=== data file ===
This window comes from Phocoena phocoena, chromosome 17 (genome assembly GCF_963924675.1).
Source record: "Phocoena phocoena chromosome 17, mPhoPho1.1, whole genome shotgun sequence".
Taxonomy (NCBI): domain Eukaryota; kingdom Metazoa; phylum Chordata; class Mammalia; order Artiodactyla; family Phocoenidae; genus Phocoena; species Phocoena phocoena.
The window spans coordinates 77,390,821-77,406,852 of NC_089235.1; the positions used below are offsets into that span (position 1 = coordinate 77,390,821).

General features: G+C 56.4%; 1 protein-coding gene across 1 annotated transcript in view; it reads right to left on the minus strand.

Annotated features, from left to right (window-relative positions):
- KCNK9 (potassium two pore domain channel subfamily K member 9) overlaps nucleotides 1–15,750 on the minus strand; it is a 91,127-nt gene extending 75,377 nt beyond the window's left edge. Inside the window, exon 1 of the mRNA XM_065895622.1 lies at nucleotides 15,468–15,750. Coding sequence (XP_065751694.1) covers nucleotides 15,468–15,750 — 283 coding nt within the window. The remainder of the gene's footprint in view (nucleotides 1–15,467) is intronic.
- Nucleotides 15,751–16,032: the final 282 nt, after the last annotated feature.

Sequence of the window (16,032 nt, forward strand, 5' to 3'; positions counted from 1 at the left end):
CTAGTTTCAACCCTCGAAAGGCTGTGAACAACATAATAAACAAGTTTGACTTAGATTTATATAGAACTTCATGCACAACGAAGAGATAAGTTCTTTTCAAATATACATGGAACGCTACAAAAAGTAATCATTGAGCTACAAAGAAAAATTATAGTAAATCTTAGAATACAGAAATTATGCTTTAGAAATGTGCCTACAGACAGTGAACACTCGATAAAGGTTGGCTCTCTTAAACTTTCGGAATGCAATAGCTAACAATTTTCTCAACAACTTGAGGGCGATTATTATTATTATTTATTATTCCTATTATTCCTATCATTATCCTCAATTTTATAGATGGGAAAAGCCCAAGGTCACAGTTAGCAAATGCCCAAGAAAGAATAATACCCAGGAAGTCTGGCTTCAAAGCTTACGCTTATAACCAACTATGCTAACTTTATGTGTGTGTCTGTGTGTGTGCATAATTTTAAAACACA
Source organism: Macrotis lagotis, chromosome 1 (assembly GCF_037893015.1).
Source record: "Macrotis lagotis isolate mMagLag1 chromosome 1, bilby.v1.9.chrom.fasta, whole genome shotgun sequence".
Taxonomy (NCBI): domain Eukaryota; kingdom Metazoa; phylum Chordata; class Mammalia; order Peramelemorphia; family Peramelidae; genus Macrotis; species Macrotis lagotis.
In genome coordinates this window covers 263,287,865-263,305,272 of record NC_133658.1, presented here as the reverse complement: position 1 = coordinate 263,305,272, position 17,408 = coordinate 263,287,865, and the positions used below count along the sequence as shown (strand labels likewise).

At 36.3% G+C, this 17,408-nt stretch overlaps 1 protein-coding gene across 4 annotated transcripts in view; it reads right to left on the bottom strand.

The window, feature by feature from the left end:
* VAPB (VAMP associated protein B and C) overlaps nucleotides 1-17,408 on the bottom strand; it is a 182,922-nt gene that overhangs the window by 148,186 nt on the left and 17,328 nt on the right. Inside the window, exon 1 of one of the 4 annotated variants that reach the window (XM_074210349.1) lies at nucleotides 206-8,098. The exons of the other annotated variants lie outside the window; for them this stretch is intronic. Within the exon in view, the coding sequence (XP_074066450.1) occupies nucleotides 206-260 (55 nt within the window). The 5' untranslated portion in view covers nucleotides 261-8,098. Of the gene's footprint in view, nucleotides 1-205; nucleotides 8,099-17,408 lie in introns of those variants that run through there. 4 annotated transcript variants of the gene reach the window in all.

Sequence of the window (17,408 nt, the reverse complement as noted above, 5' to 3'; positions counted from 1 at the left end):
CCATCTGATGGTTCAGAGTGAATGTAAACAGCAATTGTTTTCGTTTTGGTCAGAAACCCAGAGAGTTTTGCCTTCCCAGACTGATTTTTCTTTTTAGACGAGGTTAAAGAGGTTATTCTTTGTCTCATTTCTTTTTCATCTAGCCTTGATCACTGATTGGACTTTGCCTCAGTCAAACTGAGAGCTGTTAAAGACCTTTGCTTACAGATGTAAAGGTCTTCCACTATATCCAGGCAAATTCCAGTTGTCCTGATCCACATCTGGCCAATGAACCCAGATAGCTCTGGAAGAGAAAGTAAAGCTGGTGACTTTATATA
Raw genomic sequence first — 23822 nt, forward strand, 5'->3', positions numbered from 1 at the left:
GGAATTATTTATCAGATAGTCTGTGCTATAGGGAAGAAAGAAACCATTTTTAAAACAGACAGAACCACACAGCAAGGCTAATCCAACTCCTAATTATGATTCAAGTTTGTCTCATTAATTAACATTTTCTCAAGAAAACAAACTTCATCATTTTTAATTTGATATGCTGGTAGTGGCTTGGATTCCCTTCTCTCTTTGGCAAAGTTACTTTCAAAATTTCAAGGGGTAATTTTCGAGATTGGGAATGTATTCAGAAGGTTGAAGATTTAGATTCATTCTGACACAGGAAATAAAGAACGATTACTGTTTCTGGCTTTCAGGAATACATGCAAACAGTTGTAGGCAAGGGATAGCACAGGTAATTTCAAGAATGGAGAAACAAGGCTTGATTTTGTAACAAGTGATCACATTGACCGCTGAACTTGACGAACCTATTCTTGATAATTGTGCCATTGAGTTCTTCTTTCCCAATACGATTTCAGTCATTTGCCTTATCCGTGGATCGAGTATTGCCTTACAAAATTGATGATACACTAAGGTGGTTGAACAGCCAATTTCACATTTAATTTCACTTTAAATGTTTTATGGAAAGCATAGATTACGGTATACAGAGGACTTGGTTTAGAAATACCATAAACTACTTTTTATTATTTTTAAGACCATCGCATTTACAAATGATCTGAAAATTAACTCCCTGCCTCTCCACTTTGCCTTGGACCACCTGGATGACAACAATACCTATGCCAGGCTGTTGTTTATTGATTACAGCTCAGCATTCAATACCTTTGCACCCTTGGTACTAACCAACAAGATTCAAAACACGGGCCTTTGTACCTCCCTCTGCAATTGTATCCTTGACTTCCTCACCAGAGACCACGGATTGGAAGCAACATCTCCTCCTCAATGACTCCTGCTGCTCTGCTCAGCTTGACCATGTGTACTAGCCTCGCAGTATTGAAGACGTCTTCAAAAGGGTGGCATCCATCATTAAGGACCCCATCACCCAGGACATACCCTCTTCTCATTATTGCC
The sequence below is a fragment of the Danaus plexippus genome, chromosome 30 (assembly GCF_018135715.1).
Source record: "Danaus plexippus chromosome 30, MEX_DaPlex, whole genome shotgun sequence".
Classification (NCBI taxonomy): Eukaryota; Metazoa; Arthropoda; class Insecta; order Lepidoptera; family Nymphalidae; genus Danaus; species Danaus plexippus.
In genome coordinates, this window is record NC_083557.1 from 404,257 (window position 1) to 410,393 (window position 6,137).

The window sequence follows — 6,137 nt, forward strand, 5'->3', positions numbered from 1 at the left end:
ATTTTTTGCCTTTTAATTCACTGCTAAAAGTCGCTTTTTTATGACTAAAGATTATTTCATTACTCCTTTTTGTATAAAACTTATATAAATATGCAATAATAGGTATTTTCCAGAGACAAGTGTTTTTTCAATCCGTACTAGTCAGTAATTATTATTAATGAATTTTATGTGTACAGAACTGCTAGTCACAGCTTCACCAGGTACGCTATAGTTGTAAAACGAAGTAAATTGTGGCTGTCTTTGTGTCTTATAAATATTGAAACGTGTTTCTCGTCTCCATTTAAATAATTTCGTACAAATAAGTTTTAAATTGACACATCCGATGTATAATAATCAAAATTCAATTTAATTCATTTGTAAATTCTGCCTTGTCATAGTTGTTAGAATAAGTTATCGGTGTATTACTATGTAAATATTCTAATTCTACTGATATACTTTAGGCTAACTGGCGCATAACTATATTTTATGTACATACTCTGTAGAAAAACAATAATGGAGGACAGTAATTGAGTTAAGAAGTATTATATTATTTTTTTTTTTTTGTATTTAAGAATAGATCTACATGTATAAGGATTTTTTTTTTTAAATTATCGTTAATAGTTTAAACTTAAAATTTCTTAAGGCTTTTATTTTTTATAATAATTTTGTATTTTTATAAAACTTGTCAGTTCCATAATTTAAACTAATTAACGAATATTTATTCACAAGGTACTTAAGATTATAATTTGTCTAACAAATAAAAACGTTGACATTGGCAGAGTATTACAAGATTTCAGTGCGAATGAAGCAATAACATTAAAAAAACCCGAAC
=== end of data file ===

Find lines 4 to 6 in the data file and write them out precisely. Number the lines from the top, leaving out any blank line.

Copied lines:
The window spans coordinates 77,390,821-77,406,852 of NC_089235.1; the positions used below are offsets into that span (position 1 = coordinate 77,390,821).

General features: G+C 56.4%; 1 protein-coding gene across 1 annotated transcript in view; it reads right to left on the minus strand.

Annotated features, from left to right (window-relative positions):